As a big fan of Robert Howards Conan and fantasy works with the common themes and features of Sword & Sorcery, I still never got around to read anything by Fritz Leiber. He was the man who introduced the term Sword & Sorcery for the already existing type of fantasy literature, that with the massive impact of Tolkiens Lord of the Rings needed to identify itself as its own distinctive niche. (In hindsight, Leibers attempt to define a fantasy subgenre might have been the only one that was actually successful.) He introduced the term of Sword & Sorcery referring to the type of his own stories of Fafhrd and the Gray Mouser, but also considered Robert Howards Conan and Kull as prime examples of the genre he wanted to define.
So there really was no way I could push this out any further in my own explorations of the genre, and finally got around to get myself the (chronologically) first two collections of the series about these two famous heroes. Swords and Deviltry and Swords Against Death. It turned out to be a highly sobering experience.
Damn you, Richard Baker! Did you steal my notes?
While browsing around on my continuous search for inspirational material for my Ancient Lands setting, I stumbled on Primeval Thule, a new RPG setting by Richard Baker, David Noonan, and Stephen Schubert that had a Kickstarter last year, but never really got a second glance from me. The final version was completed and released just last month, and with the 272 pages pdf being only 15€, I decided to make the gamble and give it a try without any helpful reviews of it being around it. And it looks good. Really good. You might even say too good!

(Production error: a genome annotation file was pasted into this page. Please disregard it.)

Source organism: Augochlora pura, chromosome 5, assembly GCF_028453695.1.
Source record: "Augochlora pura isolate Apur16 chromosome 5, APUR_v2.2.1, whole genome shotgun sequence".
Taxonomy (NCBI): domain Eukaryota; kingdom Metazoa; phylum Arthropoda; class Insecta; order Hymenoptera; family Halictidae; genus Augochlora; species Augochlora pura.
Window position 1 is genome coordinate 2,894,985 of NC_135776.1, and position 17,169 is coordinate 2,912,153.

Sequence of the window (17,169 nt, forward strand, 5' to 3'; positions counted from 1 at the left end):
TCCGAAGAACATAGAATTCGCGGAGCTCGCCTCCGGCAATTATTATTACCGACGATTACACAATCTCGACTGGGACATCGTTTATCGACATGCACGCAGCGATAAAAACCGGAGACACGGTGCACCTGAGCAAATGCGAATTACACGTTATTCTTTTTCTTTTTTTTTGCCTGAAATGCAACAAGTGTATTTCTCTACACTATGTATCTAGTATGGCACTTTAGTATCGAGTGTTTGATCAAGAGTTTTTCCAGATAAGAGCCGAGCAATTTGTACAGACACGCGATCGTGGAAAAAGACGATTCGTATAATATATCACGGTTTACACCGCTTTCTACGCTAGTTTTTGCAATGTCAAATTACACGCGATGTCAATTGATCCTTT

Just after the first two pages I was starting to get a William Gibson moment. The story goes that Gibson was just in the process of finishing up the last touches on his groundbreaking novel Neuromancer, went he went to the theater and watched an obscure sci-fi movie called Blade Runner. And realized with a shock that he was seeing almost exactly the same thing as his own original and entirely new vision. Primeval Thule looks a lot like the outline for my own Ancient Lands setting on which I have been working for the last four years. A large, mostly unexplored continent of wild forests, where humans have arrived just 300 years ago, finding a world inhabited by the remains of the kingdoms of elves, snakemen, rakshasa, and cyclops, with much older and stranger beings slumbering underground and the weapons and armor technology being primarily bronze. Replace “cyclops” with “mountain giant” and make the elven kingdoms still powerful, and the description matches perfectly with the Ancient Lands as well.